Home Women Health Gut Health & The Microbiome: The Nutritionist’s Guide – Part ONE

Gut Health & The Microbiome: The Nutritionist’s Guide – Part ONE

Gut Health & The Microbiome: The Nutritionist’s Guide – Part ONE

Gut health and the microbiome – Nutritionist Rick Hay tells us every little thing we’d like to learn about what a healthy gut looks like and the way our gut is connected to our brain 

Our gut is colonised by a posh ecosystem of trillions of microbes comprised of bacteria, viruses and fungi. This ecosystem is known as the gut microbiome and actually, now we have more microbes in our microbiome than human cells within the body.

The gut microbiome plays a vital role in our body. It supports the breakdown of the food we ingest, maintains the health of our immune system and will even help to enhance mood and energy.

The gut gets colonised by many microbes at birth, and the composition of the gut microbiome is generally dictated by what we eat but additionally by other aspects, equivalent to lifestyle, the medication we take, hygiene conditions and our level of exercise and naturally, stress.

now we have more microbes in our microbiome than human cells within the body

By selecting the best foods and having a balanced lifestyle we will influence the composition of our gut microbiome, and due to this fact positively affect our health and weight.

The PREDICT nutrition studies, carried out by three of the world’s top gut microbiome and nutrition scientists, Nicola Segata, Sarah Berry and Tim Spector, discovered recent connections between the microbiome, weight loss plan and metabolism.

These include recent links with 30 key microbial species that might be present in the gut and that might play a job in how we biologically reply to food.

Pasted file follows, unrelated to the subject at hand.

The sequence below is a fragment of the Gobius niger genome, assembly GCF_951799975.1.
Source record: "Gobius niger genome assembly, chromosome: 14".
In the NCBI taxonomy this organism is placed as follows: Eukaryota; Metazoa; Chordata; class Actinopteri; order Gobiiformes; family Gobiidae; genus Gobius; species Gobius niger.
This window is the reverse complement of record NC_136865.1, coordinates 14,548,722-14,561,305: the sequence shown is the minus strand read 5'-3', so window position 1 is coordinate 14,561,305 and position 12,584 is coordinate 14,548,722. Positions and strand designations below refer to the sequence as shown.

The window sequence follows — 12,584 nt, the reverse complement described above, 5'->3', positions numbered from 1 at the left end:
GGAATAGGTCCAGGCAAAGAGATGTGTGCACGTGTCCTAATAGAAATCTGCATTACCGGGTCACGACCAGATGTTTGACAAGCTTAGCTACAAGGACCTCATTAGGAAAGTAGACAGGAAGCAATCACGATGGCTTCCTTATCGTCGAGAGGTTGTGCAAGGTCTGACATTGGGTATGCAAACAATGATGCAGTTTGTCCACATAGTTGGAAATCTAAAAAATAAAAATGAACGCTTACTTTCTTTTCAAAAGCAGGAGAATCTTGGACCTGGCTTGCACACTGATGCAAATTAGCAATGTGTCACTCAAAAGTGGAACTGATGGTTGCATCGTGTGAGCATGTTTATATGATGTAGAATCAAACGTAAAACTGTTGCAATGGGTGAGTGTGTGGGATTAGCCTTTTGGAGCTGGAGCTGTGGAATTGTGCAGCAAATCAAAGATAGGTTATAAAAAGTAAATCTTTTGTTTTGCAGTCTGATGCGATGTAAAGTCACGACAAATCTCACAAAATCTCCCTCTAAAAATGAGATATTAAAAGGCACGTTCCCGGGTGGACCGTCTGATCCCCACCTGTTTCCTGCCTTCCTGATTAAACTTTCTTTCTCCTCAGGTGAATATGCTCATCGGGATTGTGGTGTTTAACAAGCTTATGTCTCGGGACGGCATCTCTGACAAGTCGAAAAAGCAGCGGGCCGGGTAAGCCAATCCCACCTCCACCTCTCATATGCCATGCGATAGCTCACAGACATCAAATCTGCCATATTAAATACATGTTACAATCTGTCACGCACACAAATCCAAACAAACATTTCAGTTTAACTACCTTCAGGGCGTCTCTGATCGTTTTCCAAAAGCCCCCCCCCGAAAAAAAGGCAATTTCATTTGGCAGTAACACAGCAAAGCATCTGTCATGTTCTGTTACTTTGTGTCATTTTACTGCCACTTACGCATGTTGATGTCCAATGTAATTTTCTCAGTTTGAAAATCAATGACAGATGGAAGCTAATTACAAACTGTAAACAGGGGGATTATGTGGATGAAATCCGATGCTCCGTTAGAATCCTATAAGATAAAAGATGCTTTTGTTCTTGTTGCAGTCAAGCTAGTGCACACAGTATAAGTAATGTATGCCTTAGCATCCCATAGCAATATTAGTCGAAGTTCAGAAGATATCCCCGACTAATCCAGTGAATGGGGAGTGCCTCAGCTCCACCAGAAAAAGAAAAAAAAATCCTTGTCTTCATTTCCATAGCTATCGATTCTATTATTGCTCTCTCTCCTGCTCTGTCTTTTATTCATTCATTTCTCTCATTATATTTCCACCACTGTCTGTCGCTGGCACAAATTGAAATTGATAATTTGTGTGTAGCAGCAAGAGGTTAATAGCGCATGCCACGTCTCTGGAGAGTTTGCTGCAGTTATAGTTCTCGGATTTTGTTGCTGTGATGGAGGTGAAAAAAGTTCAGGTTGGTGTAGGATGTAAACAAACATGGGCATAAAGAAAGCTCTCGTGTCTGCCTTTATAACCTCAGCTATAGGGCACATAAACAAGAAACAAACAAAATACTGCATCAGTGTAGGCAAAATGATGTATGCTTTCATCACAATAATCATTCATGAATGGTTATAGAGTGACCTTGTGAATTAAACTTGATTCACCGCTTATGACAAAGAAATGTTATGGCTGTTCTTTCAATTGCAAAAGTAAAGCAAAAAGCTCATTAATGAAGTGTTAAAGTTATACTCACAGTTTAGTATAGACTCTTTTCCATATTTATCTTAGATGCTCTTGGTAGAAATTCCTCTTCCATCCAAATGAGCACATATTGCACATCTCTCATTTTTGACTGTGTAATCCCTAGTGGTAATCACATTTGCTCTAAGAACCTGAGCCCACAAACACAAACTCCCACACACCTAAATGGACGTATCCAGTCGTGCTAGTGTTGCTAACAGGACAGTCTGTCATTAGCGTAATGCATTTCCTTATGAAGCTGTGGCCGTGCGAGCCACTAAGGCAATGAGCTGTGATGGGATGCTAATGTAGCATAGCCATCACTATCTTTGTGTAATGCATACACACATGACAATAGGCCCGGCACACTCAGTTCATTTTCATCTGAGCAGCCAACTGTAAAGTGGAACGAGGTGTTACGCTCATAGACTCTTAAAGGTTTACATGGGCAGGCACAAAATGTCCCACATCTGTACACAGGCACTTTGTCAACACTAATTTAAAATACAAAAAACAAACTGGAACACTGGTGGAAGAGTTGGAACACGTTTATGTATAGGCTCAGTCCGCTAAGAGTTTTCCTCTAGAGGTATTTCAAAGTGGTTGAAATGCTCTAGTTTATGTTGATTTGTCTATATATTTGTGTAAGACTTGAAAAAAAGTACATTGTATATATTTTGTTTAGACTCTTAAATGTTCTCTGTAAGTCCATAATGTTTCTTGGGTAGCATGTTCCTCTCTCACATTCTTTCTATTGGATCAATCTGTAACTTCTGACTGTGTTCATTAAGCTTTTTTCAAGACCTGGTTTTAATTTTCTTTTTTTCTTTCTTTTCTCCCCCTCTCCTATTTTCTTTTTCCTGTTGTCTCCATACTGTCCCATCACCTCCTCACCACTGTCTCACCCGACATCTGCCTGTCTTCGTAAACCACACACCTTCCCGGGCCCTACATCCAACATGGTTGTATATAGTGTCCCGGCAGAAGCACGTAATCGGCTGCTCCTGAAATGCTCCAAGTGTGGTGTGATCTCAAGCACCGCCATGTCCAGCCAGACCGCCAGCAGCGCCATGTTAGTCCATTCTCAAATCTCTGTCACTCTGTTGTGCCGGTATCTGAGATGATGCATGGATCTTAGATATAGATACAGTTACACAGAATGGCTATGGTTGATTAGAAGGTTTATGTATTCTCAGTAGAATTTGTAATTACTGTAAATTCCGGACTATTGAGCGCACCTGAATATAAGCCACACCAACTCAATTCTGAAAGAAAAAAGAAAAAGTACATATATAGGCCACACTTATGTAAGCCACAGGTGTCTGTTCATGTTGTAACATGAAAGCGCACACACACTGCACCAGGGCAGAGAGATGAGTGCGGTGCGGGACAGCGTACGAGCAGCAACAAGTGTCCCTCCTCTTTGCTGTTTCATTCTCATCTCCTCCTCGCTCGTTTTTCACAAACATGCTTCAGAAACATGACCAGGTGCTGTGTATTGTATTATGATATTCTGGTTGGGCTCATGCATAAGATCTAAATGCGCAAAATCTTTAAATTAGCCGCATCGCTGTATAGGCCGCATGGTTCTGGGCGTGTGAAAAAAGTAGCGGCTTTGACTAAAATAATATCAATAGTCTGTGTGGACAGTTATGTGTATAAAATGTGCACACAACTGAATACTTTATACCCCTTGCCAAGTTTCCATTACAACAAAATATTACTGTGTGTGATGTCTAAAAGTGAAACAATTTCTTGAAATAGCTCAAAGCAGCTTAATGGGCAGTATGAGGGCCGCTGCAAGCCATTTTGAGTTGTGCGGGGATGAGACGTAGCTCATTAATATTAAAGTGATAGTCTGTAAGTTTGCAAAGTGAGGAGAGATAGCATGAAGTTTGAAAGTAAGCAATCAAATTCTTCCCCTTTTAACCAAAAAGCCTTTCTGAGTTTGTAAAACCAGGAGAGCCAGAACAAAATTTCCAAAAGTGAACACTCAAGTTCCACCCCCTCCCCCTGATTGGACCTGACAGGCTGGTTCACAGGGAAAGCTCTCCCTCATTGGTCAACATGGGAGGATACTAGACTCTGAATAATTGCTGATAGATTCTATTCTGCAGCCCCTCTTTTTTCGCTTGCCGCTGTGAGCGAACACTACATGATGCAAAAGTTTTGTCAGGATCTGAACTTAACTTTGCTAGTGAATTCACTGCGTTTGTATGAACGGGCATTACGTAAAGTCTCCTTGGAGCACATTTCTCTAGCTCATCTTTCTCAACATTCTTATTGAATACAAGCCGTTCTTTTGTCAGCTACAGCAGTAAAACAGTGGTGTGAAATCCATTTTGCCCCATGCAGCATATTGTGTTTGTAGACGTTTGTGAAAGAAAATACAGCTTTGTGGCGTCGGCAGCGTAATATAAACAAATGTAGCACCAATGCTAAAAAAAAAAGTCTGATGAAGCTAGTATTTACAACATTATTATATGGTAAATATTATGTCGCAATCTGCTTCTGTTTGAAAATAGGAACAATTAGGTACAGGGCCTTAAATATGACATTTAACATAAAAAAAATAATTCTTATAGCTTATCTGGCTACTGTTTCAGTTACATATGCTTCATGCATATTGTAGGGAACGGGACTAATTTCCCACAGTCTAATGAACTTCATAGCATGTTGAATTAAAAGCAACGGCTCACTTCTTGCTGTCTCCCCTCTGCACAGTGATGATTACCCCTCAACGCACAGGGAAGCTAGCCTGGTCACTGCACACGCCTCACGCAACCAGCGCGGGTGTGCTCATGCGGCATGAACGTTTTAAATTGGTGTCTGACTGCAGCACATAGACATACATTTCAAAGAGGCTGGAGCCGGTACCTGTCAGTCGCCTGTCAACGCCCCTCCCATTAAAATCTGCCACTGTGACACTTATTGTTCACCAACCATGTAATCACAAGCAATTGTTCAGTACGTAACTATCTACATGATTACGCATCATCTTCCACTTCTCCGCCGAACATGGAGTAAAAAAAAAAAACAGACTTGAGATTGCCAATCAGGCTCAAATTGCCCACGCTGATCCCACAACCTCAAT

The scientists were also in a position to discover positive and negative links between certain foods and these microbes – what you eat can positively affect your microbiome & metabolism.

Good vs Bad Gut Bacteria

This particular study discovered 15 ‘good’ bacteria which can be related to improved health.

These microbes are related to higher metabolism, lower levels of the inflammatory marker GlycA, lower blood pressure, and higher blood sugar control.

Individuals who have a high abundance of those microbes are likely to have higher blood fat control (lower levels of triglycerides and ‘bad’ cholesterol), and fewer visceral (abdominal) fat mass.

The other effect was observed with the ‘bad’ bacteria. These microbes are related to less favourable digestion, higher blood pressure, and poorer glycaemic responses.

Those who live with a high abundance of those microbes have higher concentrations of inflammatory markers, higher levels of triglycerides and bad cholesterol, and greater abdominal fat mass which isn’t great for cardio vascular health.

gut health microbiome good bacteria bad bacteria healthy gut

The microbiome and the brain

The gut connects with the brain through chemicals like hormones and neurotransmitters that send specific messages.